THUNDER BAY -- A portion of the Thunder Bay Art Gallery has become a sacred space.
Walking with our Sisters, an art exhibit commemorating missing and murdered Aboriginal women in Canada, opened at the art gallery Friday.
The travelling exhibit features more than 1,700 vamps, the tops of moccasins, that have been decorated by people from all across the country. Each vamp represents a missing or murdered woman.
Local co-lead organizer for the exhibit Leanna Sigsworth said the exhibit also honours women from the U.S. and even Australia.
Over the last four days, the local committee created a sacred space in one of the galleries.
“It’s an opportunity for people to come and to grieve, to honour and to acknowledge,” said Sigsworth, adding it’s also about creating awareness around why there are so many acts of violence directed towards Aboriginal women.
“First and foremost this is a space where people can come together as a community, as a family, as individuals where we can have a space to just be and honour those lives that have been taken too soon,” said Sigsworth.
In each community Walking with our Sisters goes to, the layout is guided by that city’s elders.
In Thunder Bay, in Ojibway and Fort William First Nation territory, Sigsworth said it was important to the elders to have a turtle design in the centre.
The turtle represents North America, known as Turtle Island, and is also a symbol of healing and life.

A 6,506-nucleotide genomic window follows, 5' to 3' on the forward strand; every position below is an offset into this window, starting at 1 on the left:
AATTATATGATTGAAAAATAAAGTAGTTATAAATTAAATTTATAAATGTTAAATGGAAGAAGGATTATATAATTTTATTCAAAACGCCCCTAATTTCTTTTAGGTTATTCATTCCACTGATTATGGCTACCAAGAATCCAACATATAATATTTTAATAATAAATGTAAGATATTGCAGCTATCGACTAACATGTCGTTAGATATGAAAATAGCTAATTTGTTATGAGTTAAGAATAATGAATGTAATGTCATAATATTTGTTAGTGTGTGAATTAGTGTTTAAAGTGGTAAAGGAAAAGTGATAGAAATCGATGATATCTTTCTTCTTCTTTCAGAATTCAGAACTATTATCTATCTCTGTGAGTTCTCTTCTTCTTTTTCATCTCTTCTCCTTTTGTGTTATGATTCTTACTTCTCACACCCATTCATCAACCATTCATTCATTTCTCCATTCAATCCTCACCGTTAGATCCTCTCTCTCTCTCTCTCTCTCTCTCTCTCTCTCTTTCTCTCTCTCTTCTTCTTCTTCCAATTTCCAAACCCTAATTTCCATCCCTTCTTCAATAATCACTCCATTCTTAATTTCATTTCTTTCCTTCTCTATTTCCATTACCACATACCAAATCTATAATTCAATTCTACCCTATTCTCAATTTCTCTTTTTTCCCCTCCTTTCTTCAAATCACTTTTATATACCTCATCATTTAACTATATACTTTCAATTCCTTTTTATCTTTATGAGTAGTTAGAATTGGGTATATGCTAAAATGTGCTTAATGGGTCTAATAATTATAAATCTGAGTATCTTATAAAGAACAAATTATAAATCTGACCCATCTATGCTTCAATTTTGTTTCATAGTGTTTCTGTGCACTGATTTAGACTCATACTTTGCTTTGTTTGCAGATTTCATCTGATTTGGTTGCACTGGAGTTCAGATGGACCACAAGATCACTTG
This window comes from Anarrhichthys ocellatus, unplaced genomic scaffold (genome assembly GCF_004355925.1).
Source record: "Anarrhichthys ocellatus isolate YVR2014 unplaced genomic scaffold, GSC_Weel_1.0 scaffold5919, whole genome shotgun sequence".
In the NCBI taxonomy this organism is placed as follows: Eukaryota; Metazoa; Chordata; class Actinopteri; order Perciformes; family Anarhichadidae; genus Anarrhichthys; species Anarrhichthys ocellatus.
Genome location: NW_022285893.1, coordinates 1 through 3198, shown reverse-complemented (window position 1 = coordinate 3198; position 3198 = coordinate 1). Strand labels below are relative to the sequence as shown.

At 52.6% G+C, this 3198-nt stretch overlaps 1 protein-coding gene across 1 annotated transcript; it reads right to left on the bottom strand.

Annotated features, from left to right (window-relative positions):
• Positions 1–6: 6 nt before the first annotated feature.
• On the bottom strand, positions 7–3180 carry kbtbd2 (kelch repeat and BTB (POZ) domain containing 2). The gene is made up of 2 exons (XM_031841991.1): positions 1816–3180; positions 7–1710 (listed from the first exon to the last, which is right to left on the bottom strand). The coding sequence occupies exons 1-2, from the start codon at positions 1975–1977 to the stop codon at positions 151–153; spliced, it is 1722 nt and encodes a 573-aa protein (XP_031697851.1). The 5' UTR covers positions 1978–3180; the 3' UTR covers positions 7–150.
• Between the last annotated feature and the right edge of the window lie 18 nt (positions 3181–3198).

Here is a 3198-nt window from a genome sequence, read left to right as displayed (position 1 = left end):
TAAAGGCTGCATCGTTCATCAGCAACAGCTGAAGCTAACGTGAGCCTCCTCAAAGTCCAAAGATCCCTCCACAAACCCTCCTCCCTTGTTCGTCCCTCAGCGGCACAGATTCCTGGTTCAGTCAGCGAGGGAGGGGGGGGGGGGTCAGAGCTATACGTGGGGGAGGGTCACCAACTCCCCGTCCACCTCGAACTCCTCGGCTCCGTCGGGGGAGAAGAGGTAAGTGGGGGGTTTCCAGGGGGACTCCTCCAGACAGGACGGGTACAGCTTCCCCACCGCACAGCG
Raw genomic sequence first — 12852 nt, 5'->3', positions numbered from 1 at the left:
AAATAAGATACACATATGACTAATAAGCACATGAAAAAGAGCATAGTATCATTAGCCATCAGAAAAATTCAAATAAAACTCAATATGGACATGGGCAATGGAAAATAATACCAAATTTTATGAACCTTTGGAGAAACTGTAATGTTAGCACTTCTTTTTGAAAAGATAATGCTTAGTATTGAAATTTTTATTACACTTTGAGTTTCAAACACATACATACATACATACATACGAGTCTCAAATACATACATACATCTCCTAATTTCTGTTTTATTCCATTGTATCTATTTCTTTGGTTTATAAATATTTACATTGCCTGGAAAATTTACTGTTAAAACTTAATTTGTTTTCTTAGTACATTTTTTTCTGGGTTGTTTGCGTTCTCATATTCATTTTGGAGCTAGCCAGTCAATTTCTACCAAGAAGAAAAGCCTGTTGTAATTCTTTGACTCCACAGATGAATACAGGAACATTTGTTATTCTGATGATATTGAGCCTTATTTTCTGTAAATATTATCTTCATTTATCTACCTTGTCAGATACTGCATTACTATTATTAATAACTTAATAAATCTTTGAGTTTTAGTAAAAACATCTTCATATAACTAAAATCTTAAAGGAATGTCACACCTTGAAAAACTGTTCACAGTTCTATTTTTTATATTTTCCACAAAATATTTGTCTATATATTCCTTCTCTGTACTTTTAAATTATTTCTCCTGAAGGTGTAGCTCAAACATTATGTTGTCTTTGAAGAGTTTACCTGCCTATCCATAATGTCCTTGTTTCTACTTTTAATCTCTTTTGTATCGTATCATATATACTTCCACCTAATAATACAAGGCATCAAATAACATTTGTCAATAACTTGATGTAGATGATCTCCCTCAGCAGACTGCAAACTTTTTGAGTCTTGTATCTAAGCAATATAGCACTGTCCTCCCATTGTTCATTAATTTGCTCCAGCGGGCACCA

In the centre of the turtle are baby vamps that represent the children that went missing while attending residential schools and that centerpiece has two eagle staffs coming out of the turtle shell.
“It’s a very powerful symbol, and it’s very significant to us,” said Sigsworth.
The vamps are laid out on a grey carpet in the gallery and there is an empty portion of the carpet in the gallery that Sigsworth said was deliberately left empty.
“Families that have had a murdered or missing woman in our territory, in our community or in Northern Ontario are welcome to come down with a pair of vamps they would like to give to acknowledge their family member,” she said, adding those vamps would go through a ceremony before placed on the mat.
Thunder Bay Art Gallery director Sharon Godwin said the gallery is honoured to host Walking with our sisters.
“It’s, for our gallery, one of the very most important projects we’ve ever done. Lots of great artists have been shown here and lots of things have happened by Walking with our Sisters is very, very important to our space and their community,” she said.
The exhibit is free to the public and it was local fundraising efforts that brought the exhibit to Thunder Bay.
Walking with our Sisters is up at the Art Gallery until Oct. 12 and Godwin encourages people to come early to see it.
“This type of exhibit people will want to see more than once,” she said.
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